In July of 2018, I entered one of my worst periods of depression.
I have always lived a life full of anxiety: it is a constant, always there, like the hum of a furnace in a home. At times it’s turned up high and other times, well, it doesn’t run for months. But it is never uninstalled.
It’s been with me since I was born, like a twin sibling who entered the world as my partner. I truly don’t know a life without it. When I was younger, it was much, much worse.
I suffered from multiple phobias, intense sleep disturbance, and severe separation anxiety which often meant I would avoid universal childhood activities – things as simple as sleepovers. Though I was too young to know what they were at the time, panic attacks would hit, resulting in fast escapes from the schoolyard, my mind set only on the safe comfort of home where I would run to, praying my mother had not yet left for work.
Every day promised a stomachache. Doctors ran me through a checklist series of tests from ultrasounds to barium swallows. I ate a lactose-free diet for a year based on a ‘best-guess diagnosis’ – one of so many, all of them false.
Nothing cured what ailed me. Throughout the years, my “nervousness” continued, an uninterrupted plague of not only my body and mind, but my extracurricular activities, and yes, my reputation.
Finally, around the age of eight, I was sent for a psychiatric consultation, and thus diagnosed with generalized anxiety disorder.
As I became a teenager, my panic attacks started to increase and intensify, and it was then that one of the many psychiatrists, psychologists, or social workers I had seen in the years since my diagnosis recommended medication. At 13-years old, I started taking a common anti-depressant.
This life peppered with anxiety has been permeated by depression a handful of times; four, maybe five. This most recent episode was brought on by a severe spike in my usually very well-managed anxiety; a spike so tremendous I was barely functioning.
I reached for all the tools I had stored in my self-help box, like a drowning soul grasping for a life preserver. I told family and close friends that I was struggling. I went to my doctor and increased my anxiety meds. I went back to my therapist. I started a stricter routine of mindfulness and meditation.
This went on for months. By early October, I was not only still wading in the dark muck of depression, I was growing frustrated. I was doing everything I knew to do, everything that in the past had always eventually helped pull me out. The therapy had stalled in its improvements and sitting with myself in a state of love wasn’t cutting it. The idea of being mindful and sending myself love and compassion was a weak opponent against the historical ruler of my brain: anxiety. My mind grew tired, pinned down in my cranial wrestling ring by the negative thought loops that persisted.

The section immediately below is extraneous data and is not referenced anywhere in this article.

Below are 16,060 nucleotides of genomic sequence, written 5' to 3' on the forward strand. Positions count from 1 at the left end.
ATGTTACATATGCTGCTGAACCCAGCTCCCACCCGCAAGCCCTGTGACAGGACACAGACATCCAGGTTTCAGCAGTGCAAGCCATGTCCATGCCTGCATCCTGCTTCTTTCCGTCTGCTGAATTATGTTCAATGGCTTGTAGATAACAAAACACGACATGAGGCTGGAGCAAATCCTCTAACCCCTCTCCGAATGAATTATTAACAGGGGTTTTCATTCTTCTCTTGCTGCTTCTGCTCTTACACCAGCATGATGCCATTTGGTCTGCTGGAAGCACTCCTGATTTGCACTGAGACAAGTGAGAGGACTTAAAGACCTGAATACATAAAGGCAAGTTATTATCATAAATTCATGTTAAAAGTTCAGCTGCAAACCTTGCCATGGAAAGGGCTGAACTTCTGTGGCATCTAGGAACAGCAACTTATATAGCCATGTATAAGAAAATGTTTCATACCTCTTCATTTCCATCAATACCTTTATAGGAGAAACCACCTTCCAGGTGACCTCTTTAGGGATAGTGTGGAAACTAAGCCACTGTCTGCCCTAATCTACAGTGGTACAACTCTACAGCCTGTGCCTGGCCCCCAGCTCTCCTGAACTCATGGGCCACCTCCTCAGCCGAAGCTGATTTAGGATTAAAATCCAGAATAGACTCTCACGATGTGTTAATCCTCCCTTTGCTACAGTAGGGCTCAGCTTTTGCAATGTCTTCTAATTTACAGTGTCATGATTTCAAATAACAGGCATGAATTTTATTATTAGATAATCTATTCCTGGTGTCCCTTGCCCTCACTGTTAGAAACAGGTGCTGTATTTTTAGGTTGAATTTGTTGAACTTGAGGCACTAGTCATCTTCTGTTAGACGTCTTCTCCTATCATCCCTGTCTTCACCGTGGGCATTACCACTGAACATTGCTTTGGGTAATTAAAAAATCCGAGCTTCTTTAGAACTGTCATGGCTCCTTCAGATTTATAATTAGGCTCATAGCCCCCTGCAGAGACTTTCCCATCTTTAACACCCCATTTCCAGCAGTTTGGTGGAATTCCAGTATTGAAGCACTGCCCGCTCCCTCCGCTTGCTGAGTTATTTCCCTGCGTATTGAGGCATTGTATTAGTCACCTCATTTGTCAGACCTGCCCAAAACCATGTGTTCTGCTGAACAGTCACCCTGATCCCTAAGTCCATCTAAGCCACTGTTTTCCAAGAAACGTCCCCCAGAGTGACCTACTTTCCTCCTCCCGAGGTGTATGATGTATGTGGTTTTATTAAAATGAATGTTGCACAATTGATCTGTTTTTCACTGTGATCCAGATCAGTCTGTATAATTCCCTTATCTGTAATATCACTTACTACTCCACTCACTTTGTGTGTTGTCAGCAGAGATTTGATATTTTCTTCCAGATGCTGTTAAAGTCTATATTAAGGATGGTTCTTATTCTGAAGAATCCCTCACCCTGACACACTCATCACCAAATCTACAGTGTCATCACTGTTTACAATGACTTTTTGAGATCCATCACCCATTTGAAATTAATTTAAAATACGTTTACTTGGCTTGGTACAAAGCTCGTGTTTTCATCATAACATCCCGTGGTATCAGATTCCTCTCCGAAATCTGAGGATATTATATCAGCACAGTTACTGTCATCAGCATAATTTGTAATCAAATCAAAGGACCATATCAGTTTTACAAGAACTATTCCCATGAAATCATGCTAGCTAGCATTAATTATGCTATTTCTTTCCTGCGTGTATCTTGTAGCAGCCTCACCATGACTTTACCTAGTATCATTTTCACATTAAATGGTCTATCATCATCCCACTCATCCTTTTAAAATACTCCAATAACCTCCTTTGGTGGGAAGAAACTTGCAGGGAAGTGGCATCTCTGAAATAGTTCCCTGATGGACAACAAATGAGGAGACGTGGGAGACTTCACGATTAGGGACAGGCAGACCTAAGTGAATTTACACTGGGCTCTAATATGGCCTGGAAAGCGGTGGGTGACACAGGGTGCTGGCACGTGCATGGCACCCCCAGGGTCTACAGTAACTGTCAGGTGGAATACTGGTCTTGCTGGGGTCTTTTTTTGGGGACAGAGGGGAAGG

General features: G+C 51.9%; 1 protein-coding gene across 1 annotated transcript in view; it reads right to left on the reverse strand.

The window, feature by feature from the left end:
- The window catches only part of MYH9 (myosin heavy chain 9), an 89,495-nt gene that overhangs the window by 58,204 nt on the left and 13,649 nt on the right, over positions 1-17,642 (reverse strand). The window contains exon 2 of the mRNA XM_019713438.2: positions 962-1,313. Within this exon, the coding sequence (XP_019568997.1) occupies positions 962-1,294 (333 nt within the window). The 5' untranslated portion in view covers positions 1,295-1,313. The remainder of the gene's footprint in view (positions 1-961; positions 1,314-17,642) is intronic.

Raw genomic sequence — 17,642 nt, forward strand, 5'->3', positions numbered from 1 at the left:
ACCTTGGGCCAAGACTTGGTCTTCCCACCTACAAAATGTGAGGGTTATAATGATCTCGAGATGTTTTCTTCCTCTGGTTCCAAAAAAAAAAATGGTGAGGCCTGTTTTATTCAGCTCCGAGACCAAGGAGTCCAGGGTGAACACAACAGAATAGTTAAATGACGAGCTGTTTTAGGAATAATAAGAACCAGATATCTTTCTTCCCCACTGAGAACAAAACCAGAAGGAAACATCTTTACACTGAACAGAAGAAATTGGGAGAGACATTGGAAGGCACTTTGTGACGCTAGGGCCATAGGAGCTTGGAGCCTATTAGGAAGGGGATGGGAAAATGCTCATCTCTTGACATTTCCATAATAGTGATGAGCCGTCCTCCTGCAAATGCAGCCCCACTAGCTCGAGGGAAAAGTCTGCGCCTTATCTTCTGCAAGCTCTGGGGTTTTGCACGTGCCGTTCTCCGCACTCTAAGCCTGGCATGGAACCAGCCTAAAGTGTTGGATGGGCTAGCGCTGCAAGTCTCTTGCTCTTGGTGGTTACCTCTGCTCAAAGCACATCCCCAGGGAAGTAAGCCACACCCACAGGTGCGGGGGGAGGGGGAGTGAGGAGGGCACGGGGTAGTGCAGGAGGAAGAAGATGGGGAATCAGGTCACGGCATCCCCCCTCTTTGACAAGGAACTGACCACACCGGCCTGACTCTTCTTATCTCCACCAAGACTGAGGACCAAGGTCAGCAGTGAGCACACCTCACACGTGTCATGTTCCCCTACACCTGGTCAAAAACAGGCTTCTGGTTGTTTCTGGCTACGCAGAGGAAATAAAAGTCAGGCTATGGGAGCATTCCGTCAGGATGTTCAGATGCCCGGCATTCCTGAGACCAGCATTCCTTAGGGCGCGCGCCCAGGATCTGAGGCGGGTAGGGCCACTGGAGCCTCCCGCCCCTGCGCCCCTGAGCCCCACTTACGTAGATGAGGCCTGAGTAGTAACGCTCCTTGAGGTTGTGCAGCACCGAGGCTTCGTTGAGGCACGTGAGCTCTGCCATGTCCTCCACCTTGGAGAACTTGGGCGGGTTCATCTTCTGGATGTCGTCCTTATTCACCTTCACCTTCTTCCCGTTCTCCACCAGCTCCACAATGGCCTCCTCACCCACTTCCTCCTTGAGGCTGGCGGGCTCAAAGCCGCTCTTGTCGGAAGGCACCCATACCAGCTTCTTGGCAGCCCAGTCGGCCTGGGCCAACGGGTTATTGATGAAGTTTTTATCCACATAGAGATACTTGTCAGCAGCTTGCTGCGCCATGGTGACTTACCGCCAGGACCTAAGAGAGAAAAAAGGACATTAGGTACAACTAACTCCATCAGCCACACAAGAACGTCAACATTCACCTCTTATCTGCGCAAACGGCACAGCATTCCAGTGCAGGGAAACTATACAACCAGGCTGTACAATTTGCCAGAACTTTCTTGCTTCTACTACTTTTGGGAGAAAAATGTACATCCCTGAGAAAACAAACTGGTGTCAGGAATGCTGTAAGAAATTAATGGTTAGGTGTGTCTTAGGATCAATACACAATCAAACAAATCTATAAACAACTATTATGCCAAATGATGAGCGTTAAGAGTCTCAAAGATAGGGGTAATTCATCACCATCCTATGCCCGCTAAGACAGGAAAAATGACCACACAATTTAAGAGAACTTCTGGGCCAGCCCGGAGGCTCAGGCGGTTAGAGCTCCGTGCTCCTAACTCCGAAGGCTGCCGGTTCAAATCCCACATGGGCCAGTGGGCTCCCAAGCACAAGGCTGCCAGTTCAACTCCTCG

Never one to delay in asking for help when I need it, I reached out to an acquaintance in an online group of international mental health advocates, of which I am a member. She is a therapist herself, based in Ottawa, and I requested her guidance. Upon briefly describing to her what I was struggling with, she wasted no time in offering up her advice: I needed trauma counselling; and until I got it, no amount of meditation or mindfulness would do.
I was taken aback at first: trauma? Me? Then I thought about it, and it made sense. Trauma can be big or small; one’s experience need not hit a high score to qualify. What matters is the result that follows, how one processes their occurrence.
Upon my request, she recommended a couple practitioners in the Toronto area. One just happened to be less than 2km from my workplace, so fate led me to her.
Her name is Suzanne, and she offered not only talk therapy, but also EMDR and neurofeedback. Prior to investigating her website, I hadn’t heard of either. Now, I can’t sing their praises enough.
I began seeing her immediately, twice a week at first. I was at her mercy, offering myself up to her completely: “Whatever you think will help me, I’ll do it,” I told her. I also remember saying to her that first day, pointing to the corner of her office that held the neurofeedback machine, “If you told me that would make me 95% better, but costs $20,000, I’d tell you I don’t care and figure it out.” (Note: it doesn’t cost that much!)
My benefits had been used up by September, but I was so committed to wanting to feel better, there wasn’t a cost to be put on my happiness, my health, or my life.
The story of my mental health and wellness journey is a long one, stocked with events and moments that I could share, that I could weave into another story to tell. Among the words of my experiences, I would wish for others to find comfort, healing, and hope. A light at the end of their own tunnel: a hand to hold, a shoulder to lean on, a voice that understands their own.
Neurofeedback changed my life. These are the words I choose to share. I get nothing for saying that – no cheque will arrive in my mail, no royalties bear my name. What I do get is knowing that perhaps someone else at frustration’s peak who has exhausted all weapons in their mental health fighting arsenal will find relief in a treatment I knew nothing of even four months ago.
After only 4 sessions, I felt a shift. I can’t explain it, and I can’t fully comprehend it. But I walked into her office for my appointment one day and when she asked me her usual question, “How are you feeling?”, I happily responded: “Actually, I’m good.”
– Courtney Taylor